"Lindstrom did a nice job for us and he contributed to the bullpen," executive vice president of baseball operations Dan Duquette said. "I just think the left-handed addition to our starting rotation and the capability to get more innings at a high level was better for the team at this stage of the season.
"And, who knows? Joe Saunders is a local kid. Maybe he's with us beyond this year. That's something we can certainly take a look at. But this is something that strengthens us now. We have a number of right-handers doing a good job in our bullpen and we have some other pitchers who are available who can do that job."
Jake Arrieta, who was sent to Triple-A Norfolk in early July, arrived on Sunday afternoon to take Lindstrom's active roster spot. That could change quickly, with the Orioles expected to officially add Saunders before Monday's game against the White Sox
"I am very excited," said Saunders, a Virginia native who was raised an Oriole fan and reflected fondly on the short drive to Camden Yards. "I grew up watching Mike Mussina, Cal Ripken, Chris Hoiles, Mickey Tettleton, Rafael Palmeiro, all those vintage Oriole guys that were there at the time.
"I just remember sitting in the games at the upper deck just thinking to myself it would be really cool one day to play in one of these stadiums. And now I will."
Saunders -- who didn't make Sunday's scheduled start for the D-backs -- has gone 6-10 with a 4.22 ERA this season and cleared trade waivers earlier in the week, which made the 31-year-old eligible to be traded to any club.
"It's all come full circle," Saunders said. "You always want to have a chance to win. I think if you are going to get traded from a team like we had here [in Arizona], to a team like the Orioles, to a real contender, it was just ... when you get traded, you hope it's to a wining club, that's what I like to do. I've been to the playoffs three of my [previous] seven years. If I can come help the Orioles get to the playoffs, that would be great."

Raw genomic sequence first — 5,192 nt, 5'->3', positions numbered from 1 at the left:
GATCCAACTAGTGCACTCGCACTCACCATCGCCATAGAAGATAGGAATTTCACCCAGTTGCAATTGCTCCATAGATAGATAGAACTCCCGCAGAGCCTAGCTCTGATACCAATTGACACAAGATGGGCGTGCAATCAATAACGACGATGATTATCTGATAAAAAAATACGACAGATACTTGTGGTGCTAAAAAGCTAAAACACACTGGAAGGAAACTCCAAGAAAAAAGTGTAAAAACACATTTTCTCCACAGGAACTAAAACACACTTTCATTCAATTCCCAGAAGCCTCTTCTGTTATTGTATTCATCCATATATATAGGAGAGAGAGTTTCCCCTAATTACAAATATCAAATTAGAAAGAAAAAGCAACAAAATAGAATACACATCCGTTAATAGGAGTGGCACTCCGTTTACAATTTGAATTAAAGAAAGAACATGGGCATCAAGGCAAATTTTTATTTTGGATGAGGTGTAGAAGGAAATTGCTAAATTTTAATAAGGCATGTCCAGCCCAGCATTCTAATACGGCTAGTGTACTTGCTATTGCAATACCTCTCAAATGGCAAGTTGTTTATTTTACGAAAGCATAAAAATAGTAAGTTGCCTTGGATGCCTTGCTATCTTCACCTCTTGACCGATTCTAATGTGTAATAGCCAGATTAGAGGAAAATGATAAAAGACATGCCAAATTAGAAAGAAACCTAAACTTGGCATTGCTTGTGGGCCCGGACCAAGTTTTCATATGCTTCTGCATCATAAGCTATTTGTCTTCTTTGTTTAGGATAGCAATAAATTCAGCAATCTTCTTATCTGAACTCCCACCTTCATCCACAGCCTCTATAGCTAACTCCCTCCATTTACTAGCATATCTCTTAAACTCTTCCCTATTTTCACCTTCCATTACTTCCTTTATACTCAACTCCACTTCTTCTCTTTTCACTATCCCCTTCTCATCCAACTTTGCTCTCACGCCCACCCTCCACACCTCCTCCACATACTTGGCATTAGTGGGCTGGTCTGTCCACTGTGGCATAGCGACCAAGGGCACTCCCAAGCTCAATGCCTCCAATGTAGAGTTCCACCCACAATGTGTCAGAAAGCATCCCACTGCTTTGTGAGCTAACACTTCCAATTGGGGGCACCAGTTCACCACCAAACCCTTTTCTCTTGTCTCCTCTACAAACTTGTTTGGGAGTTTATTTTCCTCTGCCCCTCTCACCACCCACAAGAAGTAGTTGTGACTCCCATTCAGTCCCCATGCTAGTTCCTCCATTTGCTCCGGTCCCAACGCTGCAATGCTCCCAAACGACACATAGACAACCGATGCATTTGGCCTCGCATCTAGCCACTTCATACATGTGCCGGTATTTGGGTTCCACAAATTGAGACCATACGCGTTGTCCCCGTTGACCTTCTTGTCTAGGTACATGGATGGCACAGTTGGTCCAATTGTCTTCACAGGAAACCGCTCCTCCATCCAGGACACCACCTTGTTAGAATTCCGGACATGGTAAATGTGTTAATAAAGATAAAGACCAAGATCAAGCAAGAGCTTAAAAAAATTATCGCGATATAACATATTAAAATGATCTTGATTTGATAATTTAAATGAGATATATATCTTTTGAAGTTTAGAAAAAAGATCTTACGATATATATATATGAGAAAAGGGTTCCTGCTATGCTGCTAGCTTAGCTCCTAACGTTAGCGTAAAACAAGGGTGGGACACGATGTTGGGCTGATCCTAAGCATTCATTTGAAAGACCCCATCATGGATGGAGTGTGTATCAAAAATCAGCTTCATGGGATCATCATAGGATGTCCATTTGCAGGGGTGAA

Saunders pitched to a 3.69 ERA a year ago, throwing 212 innings -- a workman-type load he takes particular pride in -- and Duquette said the Orioles have had interest in Saunders for quite some time, with negotiations coming together over the weekend.
"We just like his experience," Duquette said of Saunders, who has a career 75-62 record and 4.17 ERA in 182 starts. "I think he complements our starting rotation, which has three rookies. And I also like the fact that he's left-handed, I think that gives us a little bit better balance as we face some of those left-handed-hitting lineups down the stretch."
With Jason Hammel still sidelined -- although he could return as early as Sept. 6 -- the addition of Saunders will help stabilize a rotation short on experience. The Orioles have used rookies Miguel Gonzalez, Wei-Yin Chen and Steve Johnson, along with 24-year-olds Chris Tillman and Zach Britton, as of late, and Saunders, who threw a bullpen session Friday, could make his first start as early as Wednesday.
"He will start here at some point when we talk to him and figure out what's best for him and us," manager Buck Showalter said. "And we will see. This came together pretty quickly. And there was a lot of competition, obviously a lot of clubs interested in him."
"It's an exciting time for Baltimore," said Saunders who has made four postseason starts and is 16-9 with a 3.98 ERA in 35 starts in September and October. "They got a good team a great staff, a lot of great young stud position players. It's exciting for me, also to go to a team that's in the hunt.
"September is pretty much another season in itself, it makes or breaks you. It's almost like you start over, you kick it into another gear and that's what I've always done."
Lindstrom, acquired alongside Hammel in the offseason trade that sent Jeremy Guthrie to Colorado, went 1-0 with a 2.72 ERA in 34 games for the Orioles this season and felt the move was bittersweet.
"I really enjoy being around my teammates, the guys in the clubhouse, I enjoy competing with them," Lindstrom said. "But I'm looking forward to competing in the next chapter of my career."
Lindstrom had played with several of his new teammates in Arizona before, and said leaving Baltimore -- an organization trying to make its first postseason in 15 years -- is tough, given how much fun the Orioles club is having.
"I have a ton of faith in these guys," he said. "This is a great team we are on here in Baltimore. I think they are going to go a long ways. I don't think anybody should be surprised if they end up in first here at the end. I just wish them well. I know that they are going to enjoy continued success."
Brittany Ghiroli is a reporter for MLB.com. Read her blog, Britt's Bird Watch, and follow her on Twitter @britt_ghiroli. This story was not subject to the approval of Major League Baseball or its clubs.